Juno’s name comes from Greek and Roman mythology. The god Jupiter drew a veil of clouds around himself to hide his mischief, and his wife — the goddess Juno — was able to peer through the clouds and reveal Jupiter’s true nature.

NASA’s Jet Propulsion Laboratory, Pasadena, California, manages the Juno mission for the principal investigator, Scott Bolton, of Southwest Research Institute in San Antonio. Juno is part of NASA’s New Frontiers Program, which is managed at NASA’s Marshall Space Flight Center in Huntsville, Alabama, for NASA’s Science Mission Directorate. Lockheed Martin Space Systems, Denver, built the spacecraft. The California Institute of Technology in Pasadena manages JPL for NASA.

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Here’s Why the SpaceX Rocket Landing Is Such a Big Deal

In November, Blue Origin, which was founded by Amazon CEO Jeff Bezos, also landed a rocket. (Which landing was the bigger achievement? That’s up for debate).

This is a big deal because rockets are expensive. The Falcon 9 that SpaceX uses costs around $60 million to build, the company told NBC News. Fuel costs per launch are about $200,000.

Most rockets are designed to burn up during re-entry. That means rebuilding a $60 million rocket for every single space mission— not exactly the most cost-effective system.

Related: SpaceX Makes History: Falcon 9 Launches, Lands Vertically

Reusable rockets, however, would mean cargo could be sent into space with only the fuel and maintenance costs to consider.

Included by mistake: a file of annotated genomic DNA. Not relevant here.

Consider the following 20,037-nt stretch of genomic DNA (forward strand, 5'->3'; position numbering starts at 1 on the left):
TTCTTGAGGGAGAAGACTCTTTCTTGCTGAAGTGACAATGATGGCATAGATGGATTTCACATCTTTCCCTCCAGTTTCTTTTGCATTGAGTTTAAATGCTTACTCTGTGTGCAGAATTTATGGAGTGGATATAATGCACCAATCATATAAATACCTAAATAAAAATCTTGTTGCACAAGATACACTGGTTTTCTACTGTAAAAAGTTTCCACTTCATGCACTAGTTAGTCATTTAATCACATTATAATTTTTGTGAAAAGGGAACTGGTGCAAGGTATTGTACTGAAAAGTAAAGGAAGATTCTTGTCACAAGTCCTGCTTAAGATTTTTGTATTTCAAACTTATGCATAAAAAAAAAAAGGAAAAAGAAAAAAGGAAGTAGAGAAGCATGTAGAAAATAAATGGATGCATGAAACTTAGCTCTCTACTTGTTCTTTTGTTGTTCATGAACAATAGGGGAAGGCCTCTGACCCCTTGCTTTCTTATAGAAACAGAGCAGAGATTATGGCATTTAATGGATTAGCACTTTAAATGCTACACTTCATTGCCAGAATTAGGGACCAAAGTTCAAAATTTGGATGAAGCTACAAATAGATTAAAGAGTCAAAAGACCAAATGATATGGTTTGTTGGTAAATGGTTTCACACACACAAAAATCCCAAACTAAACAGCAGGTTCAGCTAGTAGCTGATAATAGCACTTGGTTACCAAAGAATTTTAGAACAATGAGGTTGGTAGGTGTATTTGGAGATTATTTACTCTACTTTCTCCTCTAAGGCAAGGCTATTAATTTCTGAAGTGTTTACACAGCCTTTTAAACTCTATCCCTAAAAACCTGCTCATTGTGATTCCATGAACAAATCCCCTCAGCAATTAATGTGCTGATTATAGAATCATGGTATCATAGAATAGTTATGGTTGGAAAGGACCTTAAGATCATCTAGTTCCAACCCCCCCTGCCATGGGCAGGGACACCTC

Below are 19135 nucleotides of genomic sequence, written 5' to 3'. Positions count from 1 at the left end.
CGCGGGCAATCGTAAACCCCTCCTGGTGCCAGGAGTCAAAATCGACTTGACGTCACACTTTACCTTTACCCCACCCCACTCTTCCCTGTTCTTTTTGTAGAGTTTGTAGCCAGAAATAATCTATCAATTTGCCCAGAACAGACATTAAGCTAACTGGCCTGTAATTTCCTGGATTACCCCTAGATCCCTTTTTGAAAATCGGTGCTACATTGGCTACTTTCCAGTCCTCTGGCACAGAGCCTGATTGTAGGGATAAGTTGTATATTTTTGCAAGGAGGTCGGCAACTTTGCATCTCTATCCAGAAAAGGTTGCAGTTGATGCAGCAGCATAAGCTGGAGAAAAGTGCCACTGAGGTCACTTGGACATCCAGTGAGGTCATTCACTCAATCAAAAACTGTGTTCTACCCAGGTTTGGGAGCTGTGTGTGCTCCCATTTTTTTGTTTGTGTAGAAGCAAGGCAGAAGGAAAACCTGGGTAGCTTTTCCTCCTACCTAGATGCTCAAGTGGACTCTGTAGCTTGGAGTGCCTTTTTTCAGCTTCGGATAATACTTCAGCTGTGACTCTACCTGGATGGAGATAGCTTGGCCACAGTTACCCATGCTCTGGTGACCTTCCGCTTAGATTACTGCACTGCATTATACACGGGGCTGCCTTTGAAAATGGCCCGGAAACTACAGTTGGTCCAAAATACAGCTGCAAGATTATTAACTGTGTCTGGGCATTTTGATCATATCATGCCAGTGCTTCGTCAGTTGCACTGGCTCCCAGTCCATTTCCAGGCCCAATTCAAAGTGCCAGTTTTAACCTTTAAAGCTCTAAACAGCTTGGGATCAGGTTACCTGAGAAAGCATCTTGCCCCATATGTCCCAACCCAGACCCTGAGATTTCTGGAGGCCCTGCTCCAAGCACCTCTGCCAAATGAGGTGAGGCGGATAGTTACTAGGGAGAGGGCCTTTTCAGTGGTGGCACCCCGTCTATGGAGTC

“If one can figure out how to effectively reuse rockets just like airplanes, the cost of access to space will be reduced by as much as a factor of a hundred,”Musk said on SpaceX’s website.

“A fully reusable vehicle has never been done before. That really is the fundamental breakthrough needed to revolutionize access to space.”

SpaceX Launch
SpaceX’s Falcon 9 rocket lands on Monday night in Cape Canaveral, Florida. SpaceX

If it’s 100 times cheaper to send something into space, imagine how many more companies would be able to launch space ventures, ranging from satellites to commercial space flights.

“With lower costs and competition, prices could fall, stimulating demand for more access to space,” Scott Pace, director of the Space Policy Institute at George Washington University, told NBC News.

While the Falcon 9 landing was “an important” step toward reusable rockets, Pace said, SpaceX engineers still have a lot of work to do. So far, they have managed to land the first stage of the Falcon 9 rocket.

“The next step is to see how much it costs and how long it takes to refurbish the recovered stage and fly it again,” Pace said.

Related: Amazon’s Jeff Bezos Welcomes Elon Musk ‘To the Club’ After Rocket Landing

And if companies like SpaceX, Blue Origin and United Launch Alliance (a consortium of Boeing and Lockheed Martin) can reuse rockets again and again? That might not only make for cheaper satellites, but could also open up the next frontier: Mars.

Musk has repeatedly talked about the importance of reaching the Red Planet, not only for NASA pioneers, but for ordinary people. Considering it cost around $2.5 billion to send the Curiosity rover to Mars, prices will have to drop a lot to make sending large groups of human colonists feasible.

“This is a critical step along the way toward being able to establish a city on Mars,” Musk told reporters on Monday. “That’s what all this is about.”